One of the most beneficial carbon reduction schemes in place at Pine is the ‘no dig’ policy. In a ‘no dig’ kitchen garden, the soil is prepared with organic matter, cutting out the need for digging entirely. “You lay your organic matter – which could be leaves, plant waste, compost, etc. – on top of the soil and let nature slowly break it down and allow it to combine. We lay cardboard, which is a waste product from the kitchen, on top of the soil we want to cultivate, then we cover that with compost we’ve produced on site ourselves. Once that’s settled, we plant what we want to grow and let nature work its magic. The end result is a higher crop yield and plots that require minimal weeding. It also helps reduce carbon release into the atmosphere.”
Arguably, adds Byerley, the most important step taken in Pine’s carbon reduction expedition lies with the introduction of a native black honeybee colony to the farm. “Our ecosystem relies so heavily on bees it would be irresponsible of us not to protect what is invaluable to how our food is produced. Not only are they a natural pollinator for our plants and trees, but the abundance of bees is also a crucial indicator of the health of the wider environment. That’s why we are dedicating a large part of our garden to housing multiple colonies over the coming years.”
Whatever changes you choose to action, be sure to roll them out consistently throughout your estate. For Rare Restaurants, a group with 20 venues across both brands, this presented its own set of challenges. “Being spread across the country with multiple contractors, managing estates and nuances between sites, there are numerous factors that affect the implementation of sustainable practices across the business,” says Parkes. “In some cases, different training must be developed, and infrastructure often has to be tailored to the specific building.”
For these changes to take effect and reach their full potential, you need to get your staff involved along with all stakeholders in your business. This isn’t about creating a solo role entirely dedicated to your business’s sustainability strategy, but rather, about sharing the load. “The most important thing is to have a collaborative approach to the net-zero journey,” Parkes emphasises. “Everyone within your value chain needs to be engaged and on board with the significant changes that will need to take place to achieve net-zero at the very start of the journey.”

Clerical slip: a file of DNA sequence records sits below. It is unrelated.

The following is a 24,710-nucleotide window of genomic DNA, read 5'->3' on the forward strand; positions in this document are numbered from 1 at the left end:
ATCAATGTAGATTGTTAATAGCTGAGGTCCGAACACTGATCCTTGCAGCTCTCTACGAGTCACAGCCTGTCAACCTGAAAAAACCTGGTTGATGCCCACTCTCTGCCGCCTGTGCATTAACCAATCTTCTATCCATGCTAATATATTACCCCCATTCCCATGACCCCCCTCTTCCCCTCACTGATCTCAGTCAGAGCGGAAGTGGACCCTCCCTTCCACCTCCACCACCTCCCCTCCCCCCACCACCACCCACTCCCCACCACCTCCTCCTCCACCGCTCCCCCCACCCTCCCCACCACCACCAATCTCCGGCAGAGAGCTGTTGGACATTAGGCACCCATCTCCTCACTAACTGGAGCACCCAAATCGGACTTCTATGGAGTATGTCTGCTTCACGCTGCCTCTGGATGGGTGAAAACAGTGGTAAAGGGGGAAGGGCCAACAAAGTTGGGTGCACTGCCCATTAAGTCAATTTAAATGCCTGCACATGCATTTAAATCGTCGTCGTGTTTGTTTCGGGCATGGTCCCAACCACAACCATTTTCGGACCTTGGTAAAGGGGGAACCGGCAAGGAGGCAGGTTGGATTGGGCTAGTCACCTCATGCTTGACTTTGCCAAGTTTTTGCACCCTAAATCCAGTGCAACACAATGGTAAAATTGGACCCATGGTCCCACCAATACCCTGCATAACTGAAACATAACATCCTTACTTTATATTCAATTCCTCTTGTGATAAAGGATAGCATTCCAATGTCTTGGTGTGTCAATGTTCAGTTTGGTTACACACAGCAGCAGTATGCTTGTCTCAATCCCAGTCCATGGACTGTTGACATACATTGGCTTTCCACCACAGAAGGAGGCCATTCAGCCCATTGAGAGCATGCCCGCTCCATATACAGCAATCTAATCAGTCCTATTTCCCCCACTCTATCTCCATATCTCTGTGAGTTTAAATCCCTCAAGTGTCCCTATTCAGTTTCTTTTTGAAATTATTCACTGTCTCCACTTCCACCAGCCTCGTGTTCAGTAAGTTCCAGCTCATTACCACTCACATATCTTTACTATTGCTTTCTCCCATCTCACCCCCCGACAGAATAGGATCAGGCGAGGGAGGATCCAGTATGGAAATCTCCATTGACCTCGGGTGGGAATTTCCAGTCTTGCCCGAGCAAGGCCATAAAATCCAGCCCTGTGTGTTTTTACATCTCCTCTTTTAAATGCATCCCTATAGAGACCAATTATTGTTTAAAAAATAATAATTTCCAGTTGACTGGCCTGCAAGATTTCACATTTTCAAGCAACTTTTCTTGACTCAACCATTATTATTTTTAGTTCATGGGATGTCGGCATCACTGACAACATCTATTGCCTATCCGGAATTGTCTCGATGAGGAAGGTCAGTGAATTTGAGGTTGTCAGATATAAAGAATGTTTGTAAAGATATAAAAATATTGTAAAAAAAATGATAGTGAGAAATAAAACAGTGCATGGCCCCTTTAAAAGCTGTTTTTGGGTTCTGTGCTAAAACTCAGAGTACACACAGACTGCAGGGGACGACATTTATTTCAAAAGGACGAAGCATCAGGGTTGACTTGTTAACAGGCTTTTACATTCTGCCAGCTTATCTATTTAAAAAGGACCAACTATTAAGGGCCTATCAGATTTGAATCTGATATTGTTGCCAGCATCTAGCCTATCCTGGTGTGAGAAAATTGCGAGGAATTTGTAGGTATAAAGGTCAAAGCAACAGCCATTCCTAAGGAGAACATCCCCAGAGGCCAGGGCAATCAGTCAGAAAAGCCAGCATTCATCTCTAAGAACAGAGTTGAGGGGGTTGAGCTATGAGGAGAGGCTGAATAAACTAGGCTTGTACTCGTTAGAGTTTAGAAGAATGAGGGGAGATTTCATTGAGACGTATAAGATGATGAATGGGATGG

If consumers are becoming more conscious of environmental issues, that means your staff are, too. Parkes cites employee reactions to Rare Restaurants’ green initiatives as one of the greatest rewards the group has seen so far as they shoot towards net-zero. “Our staff have embraced our ambitious plans to become net-zero and new sustainability targets, such as supporting biodiversity and conservation plans, with huge amounts of enthusiasm. The opportunities to get involved and make a difference within their communities really speak to the interests of our staff, showing that our commitment to becoming a sustainable, responsible business is serious.”
A Gaucho spread
That said, honesty and transparency will be fundamental to the way your business is perceived not just by consumers, but also your staff. Cases of greenwashing – defined by Investopedia as the process of providing false or misleading information about how a company’s products are environmentally sound – are on the rise. This type of fraud can often be hard to identify, but operators who are caught out are bombarded with a storm of criticism and a damaged reputation to boot. Take McDonald’s 2019 switch to paper straws as an example – a move the brand itself described as ‘eco-friendly’. However, it was later discovered that the straws couldn’t be recycled in the UK, and even if they could, the cups that they came in couldn’t. This was merely a shallow attempt to make the brand seem greener, and regardless of McDonald’s status as a global QSR (quick service restaurant) juggernaut, smaller names caught in the same act will likely not make it out unscathed.